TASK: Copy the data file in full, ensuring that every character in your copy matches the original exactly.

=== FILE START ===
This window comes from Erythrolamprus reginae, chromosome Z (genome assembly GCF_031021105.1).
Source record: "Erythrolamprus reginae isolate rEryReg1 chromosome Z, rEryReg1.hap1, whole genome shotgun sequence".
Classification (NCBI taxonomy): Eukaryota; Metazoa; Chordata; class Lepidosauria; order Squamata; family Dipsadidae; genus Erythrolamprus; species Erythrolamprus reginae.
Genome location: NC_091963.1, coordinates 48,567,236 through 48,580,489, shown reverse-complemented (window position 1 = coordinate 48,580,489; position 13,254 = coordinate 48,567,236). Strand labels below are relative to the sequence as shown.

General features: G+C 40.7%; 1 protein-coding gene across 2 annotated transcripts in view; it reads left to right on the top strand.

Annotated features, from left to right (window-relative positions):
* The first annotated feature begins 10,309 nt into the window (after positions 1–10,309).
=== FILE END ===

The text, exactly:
This window comes from Erythrolamprus reginae, chromosome Z (genome assembly GCF_031021105.1).
Source record: "Erythrolamprus reginae isolate rEryReg1 chromosome Z, rEryReg1.hap1, whole genome shotgun sequence".
Classification (NCBI taxonomy): Eukaryota; Metazoa; Chordata; class Lepidosauria; order Squamata; family Dipsadidae; genus Erythrolamprus; species Erythrolamprus reginae.
Genome location: NC_091963.1, coordinates 48,567,236 through 48,580,489, shown reverse-complemented (window position 1 = coordinate 48,580,489; position 13,254 = coordinate 48,567,236). Strand labels below are relative to the sequence as shown.

General features: G+C 40.7%; 1 protein-coding gene across 2 annotated transcripts in view; it reads left to right on the top strand.

Annotated features, from left to right (window-relative positions):
* The first annotated feature begins 10,309 nt into the window (after positions 1–10,309).